Great Pyrenees Grooming Tips - Special Techniques for Large
Large breed dogs pose special grooming dilemmas. The Great
Pyrenees and other Bernard family members have cornered the
market on that special combination of girth and hair. Without a
regimented grooming routine the Pyrenees' flowing white locks
can easily morph, soon resembling an electrocuted Komondor on
One obstacle to keeping large breeds in the peek of beauty is
the difficulty in locating nail clippers, brushes and dental
supplies suited to their substantial size. Substitution will
have to be made. Still, with a little ingenuity grooming is a
Body Brushing Combing out the Great Pyrenees is a challenge. The
high-stung nature of the breed makes them tend to wiggle around
during grooming. In fact, these stealth dogs are apt to sprint
off if not restrained, sometimes moving up to three centimeters
in a single afternoon.
Your best bet for body brushing or raking is to work on your pet
while he is asleep. Avoid active times such as 6:00 to 6:03 a.m.
and the 30 minutes after sunset Pyrenees' devote solely to
barking. This breed is known to sleep with its eyes open. When
stalking them with grooming tools be cautious. Once you are with
in 65 feet of your dog, listen for a train. This verifies your
dog is snoring.
Work efficiently once you begin grooming a Great Pyrenees. You
may only have 13 hours before he wakes up. When grooming 140
lbs. of fur bonded together by drool and the occasional tree
branch, you must not dally. A weed eater is an efficient option
for quickly working your way through the shrubs to the actual
hair prior to brushing.
Nail Clipping Clipping your Pyrenees's claws should be a regular
part of your grooming routine. Before beginning this procedure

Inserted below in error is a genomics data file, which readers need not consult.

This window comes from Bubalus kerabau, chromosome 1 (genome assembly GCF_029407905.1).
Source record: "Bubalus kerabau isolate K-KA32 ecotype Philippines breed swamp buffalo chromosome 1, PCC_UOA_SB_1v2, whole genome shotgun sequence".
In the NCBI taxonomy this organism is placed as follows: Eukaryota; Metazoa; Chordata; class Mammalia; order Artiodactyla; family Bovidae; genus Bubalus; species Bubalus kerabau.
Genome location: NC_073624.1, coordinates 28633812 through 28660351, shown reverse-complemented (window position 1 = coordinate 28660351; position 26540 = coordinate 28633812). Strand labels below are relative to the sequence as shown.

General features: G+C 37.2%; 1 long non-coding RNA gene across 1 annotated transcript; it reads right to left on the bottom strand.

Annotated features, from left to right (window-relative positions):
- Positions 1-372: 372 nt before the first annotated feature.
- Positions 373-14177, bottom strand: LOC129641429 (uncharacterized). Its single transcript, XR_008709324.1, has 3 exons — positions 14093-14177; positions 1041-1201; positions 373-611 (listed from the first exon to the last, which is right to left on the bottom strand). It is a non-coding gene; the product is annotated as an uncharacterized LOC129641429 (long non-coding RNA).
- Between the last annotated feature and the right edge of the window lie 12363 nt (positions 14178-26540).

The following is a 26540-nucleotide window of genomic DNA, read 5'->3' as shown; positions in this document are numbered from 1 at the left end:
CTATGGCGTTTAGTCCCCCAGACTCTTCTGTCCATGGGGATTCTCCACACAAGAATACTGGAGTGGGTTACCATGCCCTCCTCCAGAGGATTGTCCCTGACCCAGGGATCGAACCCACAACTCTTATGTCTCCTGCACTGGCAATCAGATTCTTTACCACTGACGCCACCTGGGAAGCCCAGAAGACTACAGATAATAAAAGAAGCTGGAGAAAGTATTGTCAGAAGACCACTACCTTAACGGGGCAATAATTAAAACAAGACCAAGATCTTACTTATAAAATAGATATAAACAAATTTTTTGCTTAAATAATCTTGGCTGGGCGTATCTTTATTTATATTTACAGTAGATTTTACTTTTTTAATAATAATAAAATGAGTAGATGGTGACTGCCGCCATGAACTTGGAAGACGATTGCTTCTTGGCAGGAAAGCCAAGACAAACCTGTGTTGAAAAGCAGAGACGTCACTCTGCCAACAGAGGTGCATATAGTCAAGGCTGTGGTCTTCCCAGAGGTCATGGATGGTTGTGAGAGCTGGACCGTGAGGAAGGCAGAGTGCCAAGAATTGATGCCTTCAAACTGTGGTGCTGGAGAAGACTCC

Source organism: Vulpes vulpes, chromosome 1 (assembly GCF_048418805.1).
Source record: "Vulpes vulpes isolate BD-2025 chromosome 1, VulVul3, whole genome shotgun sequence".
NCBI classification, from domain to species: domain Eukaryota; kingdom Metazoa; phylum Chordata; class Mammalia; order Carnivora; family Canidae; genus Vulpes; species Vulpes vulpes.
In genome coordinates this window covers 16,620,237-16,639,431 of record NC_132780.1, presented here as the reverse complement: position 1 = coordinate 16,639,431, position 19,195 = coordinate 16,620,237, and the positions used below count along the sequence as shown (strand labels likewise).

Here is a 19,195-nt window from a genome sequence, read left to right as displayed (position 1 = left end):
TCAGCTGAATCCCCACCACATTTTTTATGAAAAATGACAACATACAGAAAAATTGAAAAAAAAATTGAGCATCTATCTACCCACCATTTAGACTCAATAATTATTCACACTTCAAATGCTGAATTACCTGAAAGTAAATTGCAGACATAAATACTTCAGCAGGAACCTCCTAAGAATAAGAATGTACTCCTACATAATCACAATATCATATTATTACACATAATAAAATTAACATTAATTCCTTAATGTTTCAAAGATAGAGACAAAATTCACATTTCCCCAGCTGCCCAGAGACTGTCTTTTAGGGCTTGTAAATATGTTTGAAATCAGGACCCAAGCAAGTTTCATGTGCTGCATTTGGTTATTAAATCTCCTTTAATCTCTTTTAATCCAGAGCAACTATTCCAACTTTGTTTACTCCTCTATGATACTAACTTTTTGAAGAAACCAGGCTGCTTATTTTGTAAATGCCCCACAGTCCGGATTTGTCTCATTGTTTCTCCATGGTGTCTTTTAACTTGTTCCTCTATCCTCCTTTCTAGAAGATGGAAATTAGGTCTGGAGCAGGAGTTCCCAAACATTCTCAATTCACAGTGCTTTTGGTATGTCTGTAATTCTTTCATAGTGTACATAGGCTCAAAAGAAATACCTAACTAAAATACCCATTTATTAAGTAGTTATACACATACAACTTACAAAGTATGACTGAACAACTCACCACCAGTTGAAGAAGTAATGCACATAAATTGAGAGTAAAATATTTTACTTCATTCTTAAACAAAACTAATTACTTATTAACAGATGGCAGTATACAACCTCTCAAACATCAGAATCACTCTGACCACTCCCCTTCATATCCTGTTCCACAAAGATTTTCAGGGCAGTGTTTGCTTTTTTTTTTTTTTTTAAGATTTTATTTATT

head for the hardware store. Pick up a large metal rasp and bolt
cutters. Once claws have been neatly trimmed call in HAZMAT to
remove the clippings from your home. Don't forget the dewclaws.
Great Pyrenees' have a multitude of extra toes just kinda
"hangin' out" on their lower legs. Hiding amongst them are a
total of six massive curly toenails. Each is so large it makes a
valosaraptor claw look like a minute droplet of Chihuahua snot.
Don't let the dewclaws go unattended more than a few weeks.
Negligence will yield a clipping big enough to be used as a
Dental Care Dog owners often overlook the importants of good
oral hygiene. Fortunately, in the Bernard breeds, their mouths
offer plenty of room to work in. Take advantage of this trait.
You can create ample access to the mouth by simply pulling their
massive floppy lips up from both sides of the face. Then, use
three clothespins to secure them to one another across the
bridge of the nose. You may also secure a single lip to the
opposing ear in a similar fashion.
Once the teeth are exposed insert a shop vac tube under your
dogs tongue. This technique is identical to that of the 'spit
sucker' used in a dental offices. A fifteen-gallon vac should
suffice. Once the shop vac is fired up the Great Pyrenees will
start to awaken. You will have about two hours to completely
remove large pieces of sod stored along the gum line before your
dog hits full cognitive thought. At this point he'll eat the
vacuum prior to falling back asleep.
As a final touch, clean you canine's feet. Shinny up between the
pads with a flashlight, some pliers and a bottle of WD 40.
Remove stones, dried bats, milk carton children and anything
else not belonging up there. Once this task is done your
grooming regiment is complete. Wake your dog by simple uttering
the word "cookie.' By the time you get to "coo" every Great
Pyrenees in a six mile radius will be in your kitchen.
With a little work and a few trips to Home Depot, your Great
Pyrenees, Saint Bernard or Newfoundland will glow with beauty.
When you combine all this glamour with their high intelligence
and magnetic personalities, your dog will be the envy of the